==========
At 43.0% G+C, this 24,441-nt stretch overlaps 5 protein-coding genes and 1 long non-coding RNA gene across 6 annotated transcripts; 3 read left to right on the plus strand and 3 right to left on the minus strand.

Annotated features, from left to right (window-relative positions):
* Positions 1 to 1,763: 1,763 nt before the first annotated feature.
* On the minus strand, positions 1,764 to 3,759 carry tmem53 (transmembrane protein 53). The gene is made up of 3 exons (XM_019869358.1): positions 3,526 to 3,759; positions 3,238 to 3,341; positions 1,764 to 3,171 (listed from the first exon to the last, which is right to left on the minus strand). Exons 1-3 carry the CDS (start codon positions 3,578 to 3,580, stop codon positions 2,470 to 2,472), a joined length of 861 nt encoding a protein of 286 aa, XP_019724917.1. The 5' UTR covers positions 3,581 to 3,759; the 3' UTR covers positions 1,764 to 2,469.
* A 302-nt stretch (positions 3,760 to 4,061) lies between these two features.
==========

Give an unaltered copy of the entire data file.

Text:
At 43.0% G+C, this 24,441-nt stretch overlaps 5 protein-coding genes and 1 long non-coding RNA gene across 6 annotated transcripts; 3 read left to right on the plus strand and 3 right to left on the minus strand.

Annotated features, from left to right (window-relative positions):
* Positions 1 to 1,763: 1,763 nt before the first annotated feature.
* On the minus strand, positions 1,764 to 3,759 carry tmem53 (transmembrane protein 53). The gene is made up of 3 exons (XM_019869358.1): positions 3,526 to 3,759; positions 3,238 to 3,341; positions 1,764 to 3,171 (listed from the first exon to the last, which is right to left on the minus strand). Exons 1-3 carry the CDS (start codon positions 3,578 to 3,580, stop codon positions 2,470 to 2,472), a joined length of 861 nt encoding a protein of 286 aa, XP_019724917.1. The 5' UTR covers positions 3,581 to 3,759; the 3' UTR covers positions 1,764 to 2,469.
* A 302-nt stretch (positions 3,760 to 4,061) lies between these two features.